Someone who has encountered problems around housing in the autumn is Joe McArdle of Co Monaghan, Ireland, with in his 135-strong herd of Meuse Rhine Issel (MRI or “Rotbunt”) cattle.
Whilst not a common breed, the MRI is dual-purpose, originating from Germany and the Netherlands, and known for its high-quality milk, which Joe’s herd demonstrates by delivering annual average milk solids of 4.55 per cent butterfat 3.7 per cent protein. What’s more, this is not at the expense of milk production, with the herd delivering an average yield of 6,000 litres from a pasture-based system.
As well as great production, the fertility of the herd is also excellent, and a point of pride for Joe. “This year we had 125 cows serviced using AI in 3 weeks and after just one serve, 90 of them were in calf! I was really pleased about that,” he explained.
After the herd calves in spring, the cows are put out to pasture for grazing over the summer, before being housed indoors over the winter months.
“Last autumn during the transition from grazing to silage, we encountered some trouble,” Joe said. “The cows’ dung became the consistency of toothpaste, they were mopey and dull in the eye. Soon after that we started seeing compacted rumens in several of them and, regrettably, we eventually lost two cows.”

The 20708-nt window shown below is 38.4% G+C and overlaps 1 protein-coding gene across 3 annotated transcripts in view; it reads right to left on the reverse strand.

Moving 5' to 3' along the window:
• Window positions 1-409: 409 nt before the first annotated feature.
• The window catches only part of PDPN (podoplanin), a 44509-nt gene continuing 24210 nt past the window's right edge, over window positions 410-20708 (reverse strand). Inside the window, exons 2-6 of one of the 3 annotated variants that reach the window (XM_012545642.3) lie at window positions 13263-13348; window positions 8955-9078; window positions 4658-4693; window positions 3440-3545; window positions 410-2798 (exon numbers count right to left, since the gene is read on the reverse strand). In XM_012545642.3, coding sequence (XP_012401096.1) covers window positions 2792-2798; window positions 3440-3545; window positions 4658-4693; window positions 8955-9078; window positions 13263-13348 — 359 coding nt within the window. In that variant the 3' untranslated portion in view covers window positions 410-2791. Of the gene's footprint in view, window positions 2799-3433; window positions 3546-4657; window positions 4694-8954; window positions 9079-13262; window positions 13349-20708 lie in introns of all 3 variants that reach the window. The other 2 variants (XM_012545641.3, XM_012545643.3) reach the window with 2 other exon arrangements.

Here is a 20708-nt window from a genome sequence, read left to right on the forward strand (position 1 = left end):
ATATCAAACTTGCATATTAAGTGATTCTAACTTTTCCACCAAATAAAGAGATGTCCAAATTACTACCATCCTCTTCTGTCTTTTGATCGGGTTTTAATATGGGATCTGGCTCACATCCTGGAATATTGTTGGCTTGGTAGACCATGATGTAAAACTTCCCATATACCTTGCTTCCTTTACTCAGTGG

Joe turned to local veterinarian Paddy McGinn for advice. Paddy suggested the addition of Actisaf live yeast to the diet at the time of housing to improve the herd’s rumen function and to generally benefit the cows during what can be a stressful period. Within a few days of adding Actisaf to the diet, Paddy and Joe saw positive changes within the herd.
“We started using it immediately because of the situation we were in, we couldn’t afford to lose another cow. The dung consistency improved quickly and the cows really brightened up, it really was impressive. We’ll definitely continue to use Actisaf in the autumn diets – it really saved us!”